Belinda sat there so silently. I could hear the world around so clearly. I waited and finally could wait no longer.

"Belinda. If you wish to leave me, I do understand. But please, I beg you, don't. Not for me, but for yourself. You are not ready to be alone yet. The risk is too great."

She looked at me, her eyes filled with tears.

"I love you, Peter, and I will never leave you."

and we kissed, on the bank under the sun, for the first time. I had kissed before, my Mum years ago and then my Mother, but this was the first real kiss I had ever had. It measured up to all my expectations and I wanted more, so much more. But it was getting late, and we had to return home.

As we walked up the street towards our home, Belinda spoke,

"Peter, when is your birthday?"

"The 22nd, two weeks away."

"Will you take me to Skara Brae?"

My heart sank.

"I can't go back there Linda. Never, the pain is too much. Please don't ask me to do that."

Those eyes again,

"Peter, forget I asked. I don't want to make you do anything."

and we kissed again as we entered our home.

Monica, being the personification of efficiency that she is, had our meal ready within a few minutes. We ate. Monica looked at me and at Belinda through most of the meal. After we had finished, Belinda went into the living room to watch television. I rose to follow, but Monica stopped me.

"We need to talk, Peter."

I sat back down.

"Yes, Monica."

"Peter, I'm not going to beat around the bush. What are you and Belinda planning on doing?"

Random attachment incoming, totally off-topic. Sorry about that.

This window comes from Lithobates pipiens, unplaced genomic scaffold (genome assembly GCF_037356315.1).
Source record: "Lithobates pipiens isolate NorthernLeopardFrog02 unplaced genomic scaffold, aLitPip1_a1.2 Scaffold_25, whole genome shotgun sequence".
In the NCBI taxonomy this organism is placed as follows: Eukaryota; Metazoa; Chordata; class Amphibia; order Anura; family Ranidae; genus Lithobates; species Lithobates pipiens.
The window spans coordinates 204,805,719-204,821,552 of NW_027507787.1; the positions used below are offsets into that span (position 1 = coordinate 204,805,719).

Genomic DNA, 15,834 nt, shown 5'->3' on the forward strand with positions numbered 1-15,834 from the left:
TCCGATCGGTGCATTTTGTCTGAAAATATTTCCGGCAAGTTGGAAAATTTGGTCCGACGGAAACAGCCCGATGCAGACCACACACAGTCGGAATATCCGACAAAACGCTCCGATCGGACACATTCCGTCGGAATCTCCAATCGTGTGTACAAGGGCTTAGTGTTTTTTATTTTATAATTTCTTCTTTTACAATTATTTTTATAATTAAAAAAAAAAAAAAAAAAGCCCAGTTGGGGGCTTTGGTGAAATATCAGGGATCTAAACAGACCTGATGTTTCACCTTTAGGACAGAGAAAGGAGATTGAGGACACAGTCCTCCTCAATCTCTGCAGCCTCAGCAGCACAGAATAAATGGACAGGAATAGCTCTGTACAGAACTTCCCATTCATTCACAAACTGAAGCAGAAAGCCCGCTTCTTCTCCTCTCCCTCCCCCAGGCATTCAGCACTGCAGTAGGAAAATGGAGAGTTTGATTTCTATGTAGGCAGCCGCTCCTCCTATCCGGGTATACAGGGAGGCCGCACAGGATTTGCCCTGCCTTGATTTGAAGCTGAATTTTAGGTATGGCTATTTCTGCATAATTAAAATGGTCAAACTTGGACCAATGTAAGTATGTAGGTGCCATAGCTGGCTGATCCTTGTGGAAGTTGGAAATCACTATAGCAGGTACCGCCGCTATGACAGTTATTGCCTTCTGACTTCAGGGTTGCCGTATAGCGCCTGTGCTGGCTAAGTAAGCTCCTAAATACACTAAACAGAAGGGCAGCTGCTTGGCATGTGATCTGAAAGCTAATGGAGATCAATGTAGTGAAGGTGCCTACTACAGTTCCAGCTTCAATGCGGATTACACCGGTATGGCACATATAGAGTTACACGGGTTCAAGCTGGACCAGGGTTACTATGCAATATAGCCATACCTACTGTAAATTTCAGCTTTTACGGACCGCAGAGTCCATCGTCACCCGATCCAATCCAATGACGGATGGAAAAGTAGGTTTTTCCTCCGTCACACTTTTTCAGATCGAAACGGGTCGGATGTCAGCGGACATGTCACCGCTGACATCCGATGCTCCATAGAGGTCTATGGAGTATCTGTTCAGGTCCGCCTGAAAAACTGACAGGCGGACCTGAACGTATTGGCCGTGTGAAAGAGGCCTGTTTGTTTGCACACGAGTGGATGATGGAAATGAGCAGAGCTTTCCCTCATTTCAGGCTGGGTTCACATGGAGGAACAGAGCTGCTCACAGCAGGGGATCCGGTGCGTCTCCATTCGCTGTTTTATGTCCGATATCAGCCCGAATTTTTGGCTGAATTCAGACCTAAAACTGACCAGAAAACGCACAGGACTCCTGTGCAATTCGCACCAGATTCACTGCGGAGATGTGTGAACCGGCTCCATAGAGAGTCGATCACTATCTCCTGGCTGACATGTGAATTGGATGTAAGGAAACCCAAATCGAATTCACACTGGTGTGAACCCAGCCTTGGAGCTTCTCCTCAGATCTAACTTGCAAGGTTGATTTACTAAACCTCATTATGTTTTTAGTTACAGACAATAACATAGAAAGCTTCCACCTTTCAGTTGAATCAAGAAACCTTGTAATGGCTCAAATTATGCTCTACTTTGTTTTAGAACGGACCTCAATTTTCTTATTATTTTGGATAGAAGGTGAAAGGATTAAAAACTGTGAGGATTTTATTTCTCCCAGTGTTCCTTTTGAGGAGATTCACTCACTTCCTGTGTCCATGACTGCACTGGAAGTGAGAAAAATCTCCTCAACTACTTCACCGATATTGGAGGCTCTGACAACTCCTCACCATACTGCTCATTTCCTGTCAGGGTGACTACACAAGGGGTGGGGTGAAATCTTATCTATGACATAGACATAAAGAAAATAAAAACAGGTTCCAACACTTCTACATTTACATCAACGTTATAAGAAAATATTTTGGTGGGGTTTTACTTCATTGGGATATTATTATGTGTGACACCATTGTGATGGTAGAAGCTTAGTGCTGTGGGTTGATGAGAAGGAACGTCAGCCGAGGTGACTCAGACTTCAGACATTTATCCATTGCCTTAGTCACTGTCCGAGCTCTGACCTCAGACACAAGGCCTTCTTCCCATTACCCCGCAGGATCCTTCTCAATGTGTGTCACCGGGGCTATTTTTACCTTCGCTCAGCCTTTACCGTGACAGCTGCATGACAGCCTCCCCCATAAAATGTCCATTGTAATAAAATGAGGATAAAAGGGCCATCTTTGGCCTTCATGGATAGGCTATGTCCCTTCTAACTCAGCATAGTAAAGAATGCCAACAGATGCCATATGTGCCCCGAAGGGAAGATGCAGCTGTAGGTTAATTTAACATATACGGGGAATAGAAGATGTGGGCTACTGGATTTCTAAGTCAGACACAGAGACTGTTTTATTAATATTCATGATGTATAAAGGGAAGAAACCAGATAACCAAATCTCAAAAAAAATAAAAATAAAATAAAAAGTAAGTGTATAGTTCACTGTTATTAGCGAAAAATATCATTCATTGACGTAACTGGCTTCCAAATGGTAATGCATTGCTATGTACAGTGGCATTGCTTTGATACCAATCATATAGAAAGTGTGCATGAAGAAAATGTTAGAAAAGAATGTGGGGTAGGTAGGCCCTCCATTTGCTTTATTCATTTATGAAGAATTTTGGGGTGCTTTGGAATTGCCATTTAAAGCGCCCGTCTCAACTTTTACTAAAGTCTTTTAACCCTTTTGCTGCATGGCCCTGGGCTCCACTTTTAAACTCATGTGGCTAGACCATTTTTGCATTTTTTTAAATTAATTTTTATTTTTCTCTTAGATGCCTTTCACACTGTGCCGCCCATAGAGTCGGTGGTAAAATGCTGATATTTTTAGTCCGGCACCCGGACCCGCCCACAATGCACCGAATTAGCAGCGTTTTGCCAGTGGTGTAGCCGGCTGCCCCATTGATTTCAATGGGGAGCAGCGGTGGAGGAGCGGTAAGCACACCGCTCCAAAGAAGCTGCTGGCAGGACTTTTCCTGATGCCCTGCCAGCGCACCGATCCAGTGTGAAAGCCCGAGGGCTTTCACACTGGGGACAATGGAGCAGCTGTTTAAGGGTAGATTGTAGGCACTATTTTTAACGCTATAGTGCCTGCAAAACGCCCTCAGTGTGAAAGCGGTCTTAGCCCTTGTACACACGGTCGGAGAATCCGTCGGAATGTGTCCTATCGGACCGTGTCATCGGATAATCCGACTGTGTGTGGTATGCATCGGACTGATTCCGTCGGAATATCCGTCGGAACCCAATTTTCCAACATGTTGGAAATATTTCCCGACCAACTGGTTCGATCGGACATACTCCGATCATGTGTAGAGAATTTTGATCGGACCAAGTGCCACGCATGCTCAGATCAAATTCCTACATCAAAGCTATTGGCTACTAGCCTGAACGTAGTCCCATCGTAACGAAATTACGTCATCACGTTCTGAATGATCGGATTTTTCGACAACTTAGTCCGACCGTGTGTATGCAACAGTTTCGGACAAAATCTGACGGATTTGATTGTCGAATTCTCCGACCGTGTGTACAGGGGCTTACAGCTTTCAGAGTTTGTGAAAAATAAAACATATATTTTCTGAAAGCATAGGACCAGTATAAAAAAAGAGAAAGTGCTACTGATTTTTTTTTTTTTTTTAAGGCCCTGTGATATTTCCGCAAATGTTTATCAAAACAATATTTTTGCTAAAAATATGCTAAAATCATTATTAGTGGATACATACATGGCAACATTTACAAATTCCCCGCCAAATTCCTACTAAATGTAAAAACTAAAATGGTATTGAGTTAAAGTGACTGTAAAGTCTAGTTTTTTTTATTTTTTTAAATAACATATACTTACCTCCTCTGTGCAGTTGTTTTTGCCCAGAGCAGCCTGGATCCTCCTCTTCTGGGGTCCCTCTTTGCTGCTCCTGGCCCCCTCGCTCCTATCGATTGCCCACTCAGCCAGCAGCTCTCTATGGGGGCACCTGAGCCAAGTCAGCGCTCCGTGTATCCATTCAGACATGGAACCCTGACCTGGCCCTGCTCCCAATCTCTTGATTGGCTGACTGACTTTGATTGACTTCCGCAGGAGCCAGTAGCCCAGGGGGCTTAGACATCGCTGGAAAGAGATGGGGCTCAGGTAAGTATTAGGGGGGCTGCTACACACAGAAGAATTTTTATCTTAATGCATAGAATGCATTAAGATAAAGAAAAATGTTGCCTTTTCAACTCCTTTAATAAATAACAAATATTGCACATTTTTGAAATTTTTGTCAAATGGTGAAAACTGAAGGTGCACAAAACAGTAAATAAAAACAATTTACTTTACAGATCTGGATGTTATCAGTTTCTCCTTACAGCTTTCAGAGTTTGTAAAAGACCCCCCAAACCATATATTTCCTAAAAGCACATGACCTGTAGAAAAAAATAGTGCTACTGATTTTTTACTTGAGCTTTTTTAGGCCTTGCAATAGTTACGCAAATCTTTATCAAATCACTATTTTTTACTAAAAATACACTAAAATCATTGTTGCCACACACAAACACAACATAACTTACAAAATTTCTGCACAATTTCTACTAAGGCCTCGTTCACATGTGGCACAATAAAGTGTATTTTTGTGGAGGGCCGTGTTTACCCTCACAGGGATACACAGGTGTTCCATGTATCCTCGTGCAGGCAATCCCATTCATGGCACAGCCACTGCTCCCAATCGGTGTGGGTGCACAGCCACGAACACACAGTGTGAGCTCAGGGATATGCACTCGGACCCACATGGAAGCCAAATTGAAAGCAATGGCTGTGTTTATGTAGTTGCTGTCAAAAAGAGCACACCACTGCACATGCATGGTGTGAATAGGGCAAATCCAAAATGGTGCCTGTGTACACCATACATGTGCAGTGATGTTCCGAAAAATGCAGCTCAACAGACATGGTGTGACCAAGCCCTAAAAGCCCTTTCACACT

"I beg your pardon."

"You know what I mean, Peter. Do I have to spell it out? I saw you two as you came in. Something has happened, hasn't it. I want to know what that something is. Just tell me. I assure you, you can't shock me."

Shock her? I began to see what she was getting at.

"Um, Monica. I'm not sure that it's any of your business. I'm not a child. Don't let my appearance distract you from my true nature! I am over 200 years old."

"Peter, years aren't the only criteria for age - at least, not in your case. You are a child in so many ways. I don't want you to do anything that you might regret later."

"Monica, I've done so much that I regret all ready. And I believe that it's my right to make my own mistakes. If I make them, I have to live with them. So be it. I can accept that."

"Can Belinda accept it?"

"She can make her own choices, Monica! She doesn't need you interfering." I moved to the door.

"Doesn't she? Do you really believe that she can make that choice. Peter, no matter what you think about yourself, she is a child. Don't let her true nature distract you from her age! She is only 15 years old."

I stopped walking and slowly turned around.

"Peter, just think about it. She loves you. Anyone can see that. If you asked her, I believe that she would go to bed with you in a moment. But it wouldn't be fair and it would be wrong. Peter, if I am right and you are a child, you are both too young for sex. And even if you are right, and you are an adult, she is still a child, and you have no right to do that to her. You do love her, don't you?"

"With everything I have, with all I own, with all my heart, Monica."

"Then you will wait until she is ready."

I moved to Monica and kissed her cheek.